Everyone knew the baby would be a boy. Mahjabin’s belly hung low, and she ate lots of meat, and her rear swelled upwards, these telltale signs.
When the England-educated doctor came to the village, months late due to a longer-than-usual rainy season, he had Naz, a house servant who occasionally acted as a midwife in her own village, touch the pregnant woman’s stomach as he faced the wall. He could not look at another man’s wife, certainly not one from such a respectable family.
He asked Naz questions in Urdu.
Naz asked Mahjabin in Pashto.
Mahjabin answered in Pashto.
Naz answered in Urdu. Mahjabin of course understood Urdu but would not speak directly to this man, and since the doctor did not understand Pashto, it gave the women an opportunity to say things meant for their ears alone.
“I was hoping for a handsome doctor, not a bearded old chelay,” Mahjabin whispered.
“With enough money, even goats are handsome,” replied Naz.
Naz pressed the taut skin, teased the baby.
A suspended stillness.
She put her ear to the belly and heard only harrowing silence. “Stillborn,” the doctor said, shaking his head sadly. To lose your first son, so sad. So tragic. To bring a child from the earth and have to give him back. And the parents from such good families, too.
Naz mumbled a translation. Mahjabin took two deep breaths and decided not to believe it.
When she went into labor in the midst of a heavy downpour, her in-laws didn’t bother calling the doctor back. The servants would certainly suffice for a dead baby.
While she sweated and pressed, her husband’s sisters dug a small muddy grave in the family plot, wandering back in the dark ever so often to bail out the rainwater that quickly flooded it. For a baby born without ever breathing air, there is no kafan, no white sheet to wrap the body. No grave markers. Simply “zamakkey ta spaaral.” A child given to the earth for safekeeping, to be cradled until the Day of Judgment.
But this was the first baby, Mahjabin the first of them to have a child, and while she refused to accept it, the three younger sisters cried quietly and busied themselves in making a small clay marker. It was too much, to put the boy back in the earth without any icon to say, “Here, once, there was a hope of breath.” The girls placed the mud square the size of their palms on the veranda where it might dry protected from the rain, and they inscribed “1955 زوی.”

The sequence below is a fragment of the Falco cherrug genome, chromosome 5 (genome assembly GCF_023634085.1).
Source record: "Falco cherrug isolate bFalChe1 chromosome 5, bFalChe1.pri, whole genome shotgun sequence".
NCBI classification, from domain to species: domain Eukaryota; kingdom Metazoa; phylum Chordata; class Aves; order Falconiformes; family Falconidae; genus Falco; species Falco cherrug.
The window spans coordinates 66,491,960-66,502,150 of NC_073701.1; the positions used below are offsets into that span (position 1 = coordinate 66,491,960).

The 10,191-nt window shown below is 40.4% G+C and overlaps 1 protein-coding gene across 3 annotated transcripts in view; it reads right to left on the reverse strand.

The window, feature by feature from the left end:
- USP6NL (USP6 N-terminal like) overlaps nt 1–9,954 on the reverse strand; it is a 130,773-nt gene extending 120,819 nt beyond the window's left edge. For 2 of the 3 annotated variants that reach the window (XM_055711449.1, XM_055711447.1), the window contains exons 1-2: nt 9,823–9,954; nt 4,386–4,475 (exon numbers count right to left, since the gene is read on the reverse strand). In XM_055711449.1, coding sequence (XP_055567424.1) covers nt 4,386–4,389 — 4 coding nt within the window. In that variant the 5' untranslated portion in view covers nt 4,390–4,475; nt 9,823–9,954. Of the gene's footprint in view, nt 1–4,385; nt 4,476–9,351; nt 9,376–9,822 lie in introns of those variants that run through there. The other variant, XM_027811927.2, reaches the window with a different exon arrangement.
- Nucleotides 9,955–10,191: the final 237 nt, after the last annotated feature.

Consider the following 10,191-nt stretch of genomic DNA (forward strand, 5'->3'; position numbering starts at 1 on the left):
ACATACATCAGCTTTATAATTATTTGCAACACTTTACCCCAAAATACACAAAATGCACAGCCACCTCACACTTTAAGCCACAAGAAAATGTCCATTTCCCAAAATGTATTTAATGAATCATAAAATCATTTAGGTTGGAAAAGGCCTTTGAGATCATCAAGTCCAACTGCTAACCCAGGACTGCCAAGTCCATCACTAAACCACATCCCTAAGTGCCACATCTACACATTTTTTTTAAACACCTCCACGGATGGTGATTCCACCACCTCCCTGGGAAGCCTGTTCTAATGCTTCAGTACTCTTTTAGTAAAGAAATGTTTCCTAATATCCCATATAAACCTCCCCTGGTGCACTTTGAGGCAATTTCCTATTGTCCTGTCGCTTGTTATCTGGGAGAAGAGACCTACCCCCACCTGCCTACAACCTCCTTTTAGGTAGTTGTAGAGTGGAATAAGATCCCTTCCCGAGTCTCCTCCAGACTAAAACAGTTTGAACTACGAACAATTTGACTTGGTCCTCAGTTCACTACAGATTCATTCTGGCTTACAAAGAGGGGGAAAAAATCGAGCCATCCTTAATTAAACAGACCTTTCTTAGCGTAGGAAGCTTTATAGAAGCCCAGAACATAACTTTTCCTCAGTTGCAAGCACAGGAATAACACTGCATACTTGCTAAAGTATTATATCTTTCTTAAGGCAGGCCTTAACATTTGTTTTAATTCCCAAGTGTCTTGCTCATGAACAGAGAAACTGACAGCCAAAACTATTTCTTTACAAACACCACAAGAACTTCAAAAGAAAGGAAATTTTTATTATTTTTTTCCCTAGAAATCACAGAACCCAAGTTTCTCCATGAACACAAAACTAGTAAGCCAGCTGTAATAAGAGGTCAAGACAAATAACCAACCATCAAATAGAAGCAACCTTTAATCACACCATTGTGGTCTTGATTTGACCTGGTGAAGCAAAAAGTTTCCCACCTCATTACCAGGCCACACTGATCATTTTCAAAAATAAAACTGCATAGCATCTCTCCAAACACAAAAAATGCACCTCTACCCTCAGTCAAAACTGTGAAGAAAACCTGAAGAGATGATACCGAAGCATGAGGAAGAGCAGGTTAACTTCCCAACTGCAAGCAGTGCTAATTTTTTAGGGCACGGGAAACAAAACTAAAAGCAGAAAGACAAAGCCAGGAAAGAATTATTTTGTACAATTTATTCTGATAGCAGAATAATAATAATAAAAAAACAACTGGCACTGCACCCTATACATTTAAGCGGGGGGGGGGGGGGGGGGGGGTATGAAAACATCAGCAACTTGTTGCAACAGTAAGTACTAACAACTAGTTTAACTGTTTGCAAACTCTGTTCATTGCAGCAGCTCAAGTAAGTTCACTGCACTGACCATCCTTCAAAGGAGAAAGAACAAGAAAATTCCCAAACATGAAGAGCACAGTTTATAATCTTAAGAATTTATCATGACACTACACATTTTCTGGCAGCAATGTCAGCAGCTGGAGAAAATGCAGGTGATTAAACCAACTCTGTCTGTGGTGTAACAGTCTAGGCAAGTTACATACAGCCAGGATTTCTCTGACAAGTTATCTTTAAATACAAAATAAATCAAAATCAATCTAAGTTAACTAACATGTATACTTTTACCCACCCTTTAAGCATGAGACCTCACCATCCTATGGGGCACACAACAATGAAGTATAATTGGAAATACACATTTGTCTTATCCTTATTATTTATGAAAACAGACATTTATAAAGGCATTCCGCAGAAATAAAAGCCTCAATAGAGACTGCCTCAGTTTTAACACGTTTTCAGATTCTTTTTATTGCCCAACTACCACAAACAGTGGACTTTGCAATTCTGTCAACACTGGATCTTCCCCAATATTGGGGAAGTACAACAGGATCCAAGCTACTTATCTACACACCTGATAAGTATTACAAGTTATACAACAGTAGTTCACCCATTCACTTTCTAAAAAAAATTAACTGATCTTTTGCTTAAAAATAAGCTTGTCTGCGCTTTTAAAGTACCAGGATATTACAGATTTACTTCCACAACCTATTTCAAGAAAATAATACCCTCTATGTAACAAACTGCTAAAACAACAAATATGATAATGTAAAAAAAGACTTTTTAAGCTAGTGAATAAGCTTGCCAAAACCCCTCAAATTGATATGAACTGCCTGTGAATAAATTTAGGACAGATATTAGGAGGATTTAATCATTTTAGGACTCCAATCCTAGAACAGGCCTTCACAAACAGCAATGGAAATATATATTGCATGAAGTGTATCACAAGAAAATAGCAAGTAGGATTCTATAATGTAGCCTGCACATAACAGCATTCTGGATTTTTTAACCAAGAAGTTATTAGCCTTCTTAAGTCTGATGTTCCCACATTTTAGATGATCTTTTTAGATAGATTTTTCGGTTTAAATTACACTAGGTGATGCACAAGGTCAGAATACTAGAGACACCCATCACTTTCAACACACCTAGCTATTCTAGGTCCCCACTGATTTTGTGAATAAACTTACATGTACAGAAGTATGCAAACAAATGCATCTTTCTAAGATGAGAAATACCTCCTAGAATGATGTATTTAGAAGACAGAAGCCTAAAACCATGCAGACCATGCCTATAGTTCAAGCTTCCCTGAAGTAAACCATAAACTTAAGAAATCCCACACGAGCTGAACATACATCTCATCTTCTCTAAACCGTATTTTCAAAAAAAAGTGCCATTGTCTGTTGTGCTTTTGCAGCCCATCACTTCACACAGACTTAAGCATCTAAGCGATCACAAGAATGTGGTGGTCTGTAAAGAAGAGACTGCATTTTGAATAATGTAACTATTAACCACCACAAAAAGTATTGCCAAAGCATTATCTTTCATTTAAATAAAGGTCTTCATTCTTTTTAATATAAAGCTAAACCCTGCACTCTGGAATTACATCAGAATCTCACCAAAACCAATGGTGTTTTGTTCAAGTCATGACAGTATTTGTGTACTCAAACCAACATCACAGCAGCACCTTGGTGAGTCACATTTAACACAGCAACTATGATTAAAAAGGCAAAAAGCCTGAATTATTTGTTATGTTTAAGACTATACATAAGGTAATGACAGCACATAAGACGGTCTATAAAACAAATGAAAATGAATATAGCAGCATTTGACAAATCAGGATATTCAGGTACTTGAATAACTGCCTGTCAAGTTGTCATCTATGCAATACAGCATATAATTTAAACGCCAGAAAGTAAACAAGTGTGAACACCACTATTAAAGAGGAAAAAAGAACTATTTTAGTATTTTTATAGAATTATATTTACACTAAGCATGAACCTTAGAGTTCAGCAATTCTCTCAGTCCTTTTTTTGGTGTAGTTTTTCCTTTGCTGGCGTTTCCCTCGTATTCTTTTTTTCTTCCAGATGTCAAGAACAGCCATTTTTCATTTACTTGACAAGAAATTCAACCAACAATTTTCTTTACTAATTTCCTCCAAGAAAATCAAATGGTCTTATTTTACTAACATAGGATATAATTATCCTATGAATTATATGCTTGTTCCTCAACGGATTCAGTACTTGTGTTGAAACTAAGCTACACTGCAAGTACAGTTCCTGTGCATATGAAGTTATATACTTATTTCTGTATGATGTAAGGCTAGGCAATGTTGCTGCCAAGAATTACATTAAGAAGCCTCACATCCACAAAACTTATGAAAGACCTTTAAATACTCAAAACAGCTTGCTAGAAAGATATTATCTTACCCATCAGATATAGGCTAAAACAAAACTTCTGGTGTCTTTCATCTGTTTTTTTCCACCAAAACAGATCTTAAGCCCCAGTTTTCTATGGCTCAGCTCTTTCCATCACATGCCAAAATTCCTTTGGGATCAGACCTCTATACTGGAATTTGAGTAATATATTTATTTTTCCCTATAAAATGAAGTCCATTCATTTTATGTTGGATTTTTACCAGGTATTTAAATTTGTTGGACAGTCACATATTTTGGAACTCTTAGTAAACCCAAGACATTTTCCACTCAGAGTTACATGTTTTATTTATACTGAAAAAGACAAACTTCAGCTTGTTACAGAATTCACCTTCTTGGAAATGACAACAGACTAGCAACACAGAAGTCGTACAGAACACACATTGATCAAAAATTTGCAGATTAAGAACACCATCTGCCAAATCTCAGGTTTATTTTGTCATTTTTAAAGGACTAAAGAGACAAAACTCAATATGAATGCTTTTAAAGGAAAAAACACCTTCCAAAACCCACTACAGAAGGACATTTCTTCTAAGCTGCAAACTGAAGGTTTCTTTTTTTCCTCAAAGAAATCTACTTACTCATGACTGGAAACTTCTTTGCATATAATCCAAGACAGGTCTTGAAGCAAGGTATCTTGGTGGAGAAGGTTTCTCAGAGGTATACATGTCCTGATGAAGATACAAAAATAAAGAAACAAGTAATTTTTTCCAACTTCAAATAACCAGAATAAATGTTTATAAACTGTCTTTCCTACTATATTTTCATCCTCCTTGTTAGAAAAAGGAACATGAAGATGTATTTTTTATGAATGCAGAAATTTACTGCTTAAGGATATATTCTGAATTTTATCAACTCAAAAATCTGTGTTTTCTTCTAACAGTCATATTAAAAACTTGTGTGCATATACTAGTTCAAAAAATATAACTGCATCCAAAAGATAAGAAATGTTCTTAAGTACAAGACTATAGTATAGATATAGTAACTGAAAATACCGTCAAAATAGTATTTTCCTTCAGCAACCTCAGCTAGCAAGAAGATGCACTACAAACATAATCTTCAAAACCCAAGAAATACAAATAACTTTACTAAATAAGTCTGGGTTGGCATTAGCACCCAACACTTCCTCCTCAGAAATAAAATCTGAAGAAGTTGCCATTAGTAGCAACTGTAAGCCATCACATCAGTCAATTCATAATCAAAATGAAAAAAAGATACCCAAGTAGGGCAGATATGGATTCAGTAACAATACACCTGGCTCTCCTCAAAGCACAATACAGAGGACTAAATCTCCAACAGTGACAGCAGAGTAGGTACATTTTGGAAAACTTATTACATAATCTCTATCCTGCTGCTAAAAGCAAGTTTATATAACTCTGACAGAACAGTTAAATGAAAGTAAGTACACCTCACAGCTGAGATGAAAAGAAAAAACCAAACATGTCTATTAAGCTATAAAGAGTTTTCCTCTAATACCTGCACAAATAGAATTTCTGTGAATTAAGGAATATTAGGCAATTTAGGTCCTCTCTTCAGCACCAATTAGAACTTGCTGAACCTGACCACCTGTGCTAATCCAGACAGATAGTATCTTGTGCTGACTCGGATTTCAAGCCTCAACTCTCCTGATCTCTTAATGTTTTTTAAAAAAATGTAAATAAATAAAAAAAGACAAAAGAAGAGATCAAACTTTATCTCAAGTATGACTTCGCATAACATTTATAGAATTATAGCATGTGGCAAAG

Then they waited, fingering tasbih—SubhanAllah, SubhanAllah—to fill the silence, to feel like they were doing something. Over the clicking beads, they listened to the deluge, and underneath the rainclatter, Mahjabin’s groans and cries.
Deep in the midnight blue-black, in the thick and undulating air itself distended belly-tight, cracking into downpour and thunder, illuminated by claps of lightning, spearing through the entire village, the first cry: foreign and animal-wild.
It wasn’t until he was named after the power of the storm, a masculine power to overflow, overwhelm and destroy, a male heir like a cataclysm, the word rising in Mahjabin’s throat
“Tofan! Za ma zwe, Tofan!”—
it wasn’t until after his name was shouted out in tears of joy and exhaustion, after the screaming and ululation and laughter and crying and shouting, after the maids stepped out to tell the sisters, and the sisters went to tell the brother now father, and his father now grandfather, after the son’s name was written in The Book and on papers, only then, only then, as Mahjabin rested sweaty and shivering, hot and cold at the same time, wet hair lacquered to her face, only then did she notice the mashoom in her arms, her firstborn, was a girl.
Kirin Khan is a Pukhtuna writer from Albuquerque, NM, whose work explores immigration, violence, and belonging. She currently lives in Oakland, CA, and works as a Senior Analyst for YouGov. Kirin is a 2016 VONA Voices alum, a 2017 PEN Center USA Emerging Voices Fellow, and an upcoming 2017 Grotto Fellow. Her work has appeared in many publications, including Uproot, sPARKLE & bLINK, and 7×7.LA. Kirin is currently working on her first novel.